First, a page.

The captain had been prepared for that response, and rather than waste time, said, “Let me introduce Tirdal San Rintai.” The Darhel nodded at the introduction and waited patiently. “Tirdal is a limited empath, a Class Two, and has completed the qual course for DRT sensat with a secondary skill of medic. He will be accompanying you on the upcoming mission.”

There were mutters and barely audible comments, which reached the surface when Dagger said, “No offense, sir, Tirdal” — with a faint nod at the Darhel — “but we’ve been a team for a long time and operate well together. We don’t need unfamiliar personnel in our ranks at the start of a mission, with no prep or training time. It’s more likely to screw things up than help.”

The captain fixed Dagger with a stare. “You think so, do you? You know what the mission is, then?” Before Dagger could even shake his head, he continued, riding over any other arguments that lurked beneath the surface. “Well, here’s the facts: We have a warning order for an insertion on a possible Blob planet, to recover intel and possibly artifacts and prisoners. The only team that ever made it back from one of those had a sensat along. So we are taking a sensat. Period. Tirdal is available, trained and has Level Four sensat scores. He’s going with us. Is that all right with you, Sergeant?” His emphasis while staring at Dagger made it clear he was tiring of Dagger’s questioning on every mission order. The man could shoot like nobody’s business, and outstalk a cheetah, but his regard for authority left much to be desired.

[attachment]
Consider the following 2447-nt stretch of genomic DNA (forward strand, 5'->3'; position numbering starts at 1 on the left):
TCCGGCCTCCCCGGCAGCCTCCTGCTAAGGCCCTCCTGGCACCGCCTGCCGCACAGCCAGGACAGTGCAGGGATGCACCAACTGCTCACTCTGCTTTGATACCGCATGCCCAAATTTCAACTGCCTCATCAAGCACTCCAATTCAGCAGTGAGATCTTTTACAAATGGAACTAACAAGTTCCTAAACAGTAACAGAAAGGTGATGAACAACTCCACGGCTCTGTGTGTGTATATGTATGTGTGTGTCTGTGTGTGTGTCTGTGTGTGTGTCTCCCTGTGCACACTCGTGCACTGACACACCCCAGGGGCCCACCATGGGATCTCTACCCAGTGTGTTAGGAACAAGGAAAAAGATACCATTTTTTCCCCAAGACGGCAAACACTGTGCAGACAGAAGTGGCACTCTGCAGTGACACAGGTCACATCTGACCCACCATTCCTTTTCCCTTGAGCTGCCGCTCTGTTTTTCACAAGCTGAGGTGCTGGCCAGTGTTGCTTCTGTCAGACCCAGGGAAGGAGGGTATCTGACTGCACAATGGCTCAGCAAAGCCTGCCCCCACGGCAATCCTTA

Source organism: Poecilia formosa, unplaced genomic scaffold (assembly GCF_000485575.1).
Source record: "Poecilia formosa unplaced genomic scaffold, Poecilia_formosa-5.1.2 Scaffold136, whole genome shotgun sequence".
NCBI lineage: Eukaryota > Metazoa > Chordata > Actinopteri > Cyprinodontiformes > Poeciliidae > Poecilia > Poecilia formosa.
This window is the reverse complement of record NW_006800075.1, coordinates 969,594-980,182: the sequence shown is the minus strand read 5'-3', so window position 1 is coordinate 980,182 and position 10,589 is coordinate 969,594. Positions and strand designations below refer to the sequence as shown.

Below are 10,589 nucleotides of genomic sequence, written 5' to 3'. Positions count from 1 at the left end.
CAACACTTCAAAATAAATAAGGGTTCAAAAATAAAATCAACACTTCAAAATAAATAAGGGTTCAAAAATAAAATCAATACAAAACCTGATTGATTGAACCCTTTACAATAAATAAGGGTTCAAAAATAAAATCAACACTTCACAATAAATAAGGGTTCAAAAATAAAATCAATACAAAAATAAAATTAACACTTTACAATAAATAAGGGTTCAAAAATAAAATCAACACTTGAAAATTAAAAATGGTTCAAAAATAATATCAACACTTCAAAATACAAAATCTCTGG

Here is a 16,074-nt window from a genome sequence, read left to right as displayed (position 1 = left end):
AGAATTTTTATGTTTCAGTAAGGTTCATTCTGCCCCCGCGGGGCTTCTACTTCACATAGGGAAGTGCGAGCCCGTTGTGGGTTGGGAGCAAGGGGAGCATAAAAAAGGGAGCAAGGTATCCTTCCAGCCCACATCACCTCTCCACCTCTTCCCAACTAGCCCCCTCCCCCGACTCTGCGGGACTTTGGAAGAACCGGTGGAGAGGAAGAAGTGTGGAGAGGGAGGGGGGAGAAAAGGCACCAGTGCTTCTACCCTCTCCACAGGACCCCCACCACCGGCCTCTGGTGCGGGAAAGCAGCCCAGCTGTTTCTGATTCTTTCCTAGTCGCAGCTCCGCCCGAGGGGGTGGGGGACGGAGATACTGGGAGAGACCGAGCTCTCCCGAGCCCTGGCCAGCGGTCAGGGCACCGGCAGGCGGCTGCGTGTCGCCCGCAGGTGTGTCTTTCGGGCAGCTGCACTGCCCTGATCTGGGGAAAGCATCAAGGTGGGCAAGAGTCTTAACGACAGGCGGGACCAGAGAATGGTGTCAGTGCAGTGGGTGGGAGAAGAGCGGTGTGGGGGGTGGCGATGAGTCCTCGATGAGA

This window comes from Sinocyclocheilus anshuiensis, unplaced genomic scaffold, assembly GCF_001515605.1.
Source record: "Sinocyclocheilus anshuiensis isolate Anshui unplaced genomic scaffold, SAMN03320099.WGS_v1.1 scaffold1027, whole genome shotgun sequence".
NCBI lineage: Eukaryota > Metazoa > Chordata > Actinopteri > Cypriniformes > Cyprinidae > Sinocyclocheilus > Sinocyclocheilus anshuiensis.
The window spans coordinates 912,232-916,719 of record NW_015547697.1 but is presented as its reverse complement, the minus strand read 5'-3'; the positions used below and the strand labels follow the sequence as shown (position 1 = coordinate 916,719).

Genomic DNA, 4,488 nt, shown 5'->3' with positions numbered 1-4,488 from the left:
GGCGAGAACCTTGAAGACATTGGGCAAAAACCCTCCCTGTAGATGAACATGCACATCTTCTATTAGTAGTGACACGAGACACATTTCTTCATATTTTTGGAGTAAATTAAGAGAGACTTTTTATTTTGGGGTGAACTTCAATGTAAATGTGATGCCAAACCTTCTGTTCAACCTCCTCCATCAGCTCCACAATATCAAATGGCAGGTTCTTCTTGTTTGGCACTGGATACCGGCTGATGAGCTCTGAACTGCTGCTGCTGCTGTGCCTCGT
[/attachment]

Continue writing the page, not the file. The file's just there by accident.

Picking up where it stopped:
Dagger stared back, firmly though not obviously defiantly, and said firmly, “Understood, sir. Tirdal, welcome to the team.”

At that, Tirdal finally betrayed action, stepping forward to shake hands. “I greet you, Dagger. I’m sure we can work together.” His voice was sonorous and deep and his grip solid as Dagger took it. Then it was more than solid, a strong, crushing grasp, accompanied by a violet and cyan stare that locked with his eyes and seemed to look through them into the brain behind.

Dagger pressed down on the hand, hard. Besides being a multiplanet-classed shot he was one of the strongest men on a team of very strong men. But he couldn’t budge the Darhel’s grip. After a moment he felt the Darhel start to press down and it was like having his hand in the grip of a mechanical press. After a moment’s struggle his face finally betrayed a flicker of pain and the Darhel, smiling again, faintly, released the pressure.

Dagger didn’t betray any surprise outwardly, despite what he felt inside at Tirdal’s disturbing presence and strength. “Yeah, no problem,” he muttered, trying not to shake his hand in reaction to the pain.

“I look forward to working with you,” Tirdal said with a nod, his vertical-pupilled eyes never leaving the face of the sniper.

The others shook hands and introduced themselves. Tirdal nodded to each in turn, saying almost nothing else.

Chapter 2